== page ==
|Your Health & Beautiful
Community Health Network
Decrease Blood Pressure
Author: Lewis L Lanier
SBP is a supplement designed to decrease blood pressure in people with hypertension. The manufacturer claims that it contains purely natural ingredients but we are going to find out whether this claim is true in this review. SBP is made from such main ingredients as magnesium malate, cinnamon, and vitamin B6 which work too mildly and cannot bring the desired effect very quickly. Even though these components are natural, it is not a guarantee that SBP will not cause side effects. The latter do occur despite the fact that, according to the producer, the product is made in an FDA-registered laboratory under "strict guidelines of the FDA's regulation of current Good Manufacturing Practices (cGMP)." It sounds funny to me because there is no evidence of this claim. The website does not provide all the necessary information about SBP to the customer which make the supplement doubtful.
According to the manufacturer, there are three main ingredients in SBP, including Magnesium, Vitamin B6 and Ceylon Cinnamon.
Magnesium is the major component that is added in the dose of 32mg to each serving of SBP. It is no more than 8% of your daily Magnesium dose. For this reason, you are expected to take additional magnesium supplement or multivitamin to get your daily recommended dosage. The product contains it in the form of Dimagnesium Malate, which is the most bioavailable form of magnesium, as the producer claims. Magnesium is said to dilate your blood vessels, but there is no scientific evidence proving this fact. So, it is not guaranteed to lower your blood pressure.
Vitamin B6 is contained in the dose of 5mg in every serving of SBP, according to the manufacturer. It is 250% of your daily dosage of this vitamin! You have a high risk of getting an allergic reaction and side effects. There is no doubt that Vitamin B6 is beneficial for the human health but not in such a high dosage! But, unfortunately, this compound is unable to treat any health conditions. It can only improve health and boost the immunity. This vitamin is important for functioning of body cells.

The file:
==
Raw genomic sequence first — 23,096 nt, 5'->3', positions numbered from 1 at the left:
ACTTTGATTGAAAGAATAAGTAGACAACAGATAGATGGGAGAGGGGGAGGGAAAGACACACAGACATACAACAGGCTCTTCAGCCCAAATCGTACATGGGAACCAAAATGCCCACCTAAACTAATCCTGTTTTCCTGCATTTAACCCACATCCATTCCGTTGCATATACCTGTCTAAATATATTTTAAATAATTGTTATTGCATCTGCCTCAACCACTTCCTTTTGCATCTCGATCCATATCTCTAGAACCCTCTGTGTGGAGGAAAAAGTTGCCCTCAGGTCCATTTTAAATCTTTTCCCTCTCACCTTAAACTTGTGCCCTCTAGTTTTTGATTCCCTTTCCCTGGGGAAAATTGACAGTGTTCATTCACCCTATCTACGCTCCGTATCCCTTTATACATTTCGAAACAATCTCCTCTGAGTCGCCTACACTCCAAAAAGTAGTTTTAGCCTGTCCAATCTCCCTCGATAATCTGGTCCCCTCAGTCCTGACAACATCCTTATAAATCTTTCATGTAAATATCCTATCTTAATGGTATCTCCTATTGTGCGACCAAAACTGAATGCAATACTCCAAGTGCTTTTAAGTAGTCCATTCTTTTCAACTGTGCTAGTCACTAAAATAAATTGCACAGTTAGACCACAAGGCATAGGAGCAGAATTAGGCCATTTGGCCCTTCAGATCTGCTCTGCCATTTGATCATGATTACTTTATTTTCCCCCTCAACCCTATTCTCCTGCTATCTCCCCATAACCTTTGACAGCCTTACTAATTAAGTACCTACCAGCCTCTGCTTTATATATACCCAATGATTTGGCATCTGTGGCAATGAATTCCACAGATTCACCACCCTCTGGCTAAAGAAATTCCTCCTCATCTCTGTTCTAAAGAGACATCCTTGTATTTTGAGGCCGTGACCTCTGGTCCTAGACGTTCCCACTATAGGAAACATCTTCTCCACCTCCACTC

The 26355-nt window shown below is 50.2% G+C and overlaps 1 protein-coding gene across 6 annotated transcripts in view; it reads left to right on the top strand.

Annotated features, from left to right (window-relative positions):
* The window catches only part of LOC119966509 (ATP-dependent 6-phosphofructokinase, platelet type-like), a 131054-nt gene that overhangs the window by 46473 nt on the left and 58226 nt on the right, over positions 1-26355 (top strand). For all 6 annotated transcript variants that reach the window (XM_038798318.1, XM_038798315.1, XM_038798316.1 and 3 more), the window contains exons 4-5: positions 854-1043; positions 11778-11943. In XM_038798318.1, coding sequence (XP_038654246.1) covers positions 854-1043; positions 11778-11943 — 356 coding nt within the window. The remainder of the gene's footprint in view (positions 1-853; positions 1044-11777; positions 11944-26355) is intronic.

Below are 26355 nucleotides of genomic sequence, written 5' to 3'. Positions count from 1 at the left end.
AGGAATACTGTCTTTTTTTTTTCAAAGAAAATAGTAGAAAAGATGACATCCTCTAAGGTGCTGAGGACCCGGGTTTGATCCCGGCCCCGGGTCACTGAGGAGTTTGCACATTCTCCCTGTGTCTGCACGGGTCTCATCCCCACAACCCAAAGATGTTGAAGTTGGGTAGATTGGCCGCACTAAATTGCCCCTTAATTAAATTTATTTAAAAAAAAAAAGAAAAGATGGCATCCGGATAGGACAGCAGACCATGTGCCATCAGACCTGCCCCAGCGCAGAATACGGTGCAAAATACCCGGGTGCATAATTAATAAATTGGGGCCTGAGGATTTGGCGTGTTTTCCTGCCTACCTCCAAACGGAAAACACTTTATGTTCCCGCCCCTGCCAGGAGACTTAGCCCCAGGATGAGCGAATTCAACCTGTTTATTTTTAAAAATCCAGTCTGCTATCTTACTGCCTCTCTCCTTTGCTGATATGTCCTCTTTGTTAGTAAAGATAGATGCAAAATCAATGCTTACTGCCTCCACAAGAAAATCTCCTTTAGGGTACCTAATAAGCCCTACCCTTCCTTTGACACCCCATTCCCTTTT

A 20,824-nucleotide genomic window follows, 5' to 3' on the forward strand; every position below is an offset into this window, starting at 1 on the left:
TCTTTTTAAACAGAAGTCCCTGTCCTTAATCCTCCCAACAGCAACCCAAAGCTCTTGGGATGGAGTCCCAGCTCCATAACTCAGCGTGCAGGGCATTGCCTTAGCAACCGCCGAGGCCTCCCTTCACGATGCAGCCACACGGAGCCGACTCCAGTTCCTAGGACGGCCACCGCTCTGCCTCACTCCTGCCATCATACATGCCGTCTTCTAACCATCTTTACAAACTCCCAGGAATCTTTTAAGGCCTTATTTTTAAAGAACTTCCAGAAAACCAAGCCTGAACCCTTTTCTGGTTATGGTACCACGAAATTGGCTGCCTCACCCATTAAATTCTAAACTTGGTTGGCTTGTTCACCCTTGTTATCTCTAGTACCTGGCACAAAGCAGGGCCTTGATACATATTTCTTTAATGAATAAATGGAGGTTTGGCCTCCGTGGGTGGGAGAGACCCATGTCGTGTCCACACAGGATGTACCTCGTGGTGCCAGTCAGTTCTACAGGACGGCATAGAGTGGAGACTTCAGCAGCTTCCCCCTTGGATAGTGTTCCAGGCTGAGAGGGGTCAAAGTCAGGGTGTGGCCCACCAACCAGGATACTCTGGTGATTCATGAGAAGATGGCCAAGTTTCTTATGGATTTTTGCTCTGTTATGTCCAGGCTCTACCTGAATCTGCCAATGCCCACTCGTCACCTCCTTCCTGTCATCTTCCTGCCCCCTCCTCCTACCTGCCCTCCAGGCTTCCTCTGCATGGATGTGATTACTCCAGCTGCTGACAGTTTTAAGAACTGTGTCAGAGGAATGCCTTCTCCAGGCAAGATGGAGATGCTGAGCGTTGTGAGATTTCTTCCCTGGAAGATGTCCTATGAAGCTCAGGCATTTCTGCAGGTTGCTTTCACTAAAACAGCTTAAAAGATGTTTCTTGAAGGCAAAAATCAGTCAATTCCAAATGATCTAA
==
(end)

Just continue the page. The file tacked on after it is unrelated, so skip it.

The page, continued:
Ceylon Cinnamon is another ingredient contained in SBP which, according to the manufacturer, can lower both systolic and diastolic blood pressure in a natural way. You can find 1000mg of Ceylon cinnamon in one serving of the supplement. However, in reality, this compound does not prove to be so effective. You may need to take it for many months before feeling any positive changes in your health.
Other ingredients of SBP include magnesium stearate (vegetable), gelatin, and silicon dioxide. These are just additional components added to preserve main ingredients in the supplement.
The manufacturer of SBP does not state any side effects of the product on the official website. It may carry dangers for your health, even though, according to the producer, the supplement is associated with a number of scientific studies. One study conducted in 2006 demonstarted that water-soluble cinnamon can mildly reduce blood pressure, but you will need to take too high doses on this compound in order to achieve any positive results. You till also need a lot of time to improve your body composition and metabolism, as well as to reduce risk factors connected with cardiovascular diseases and diabetes.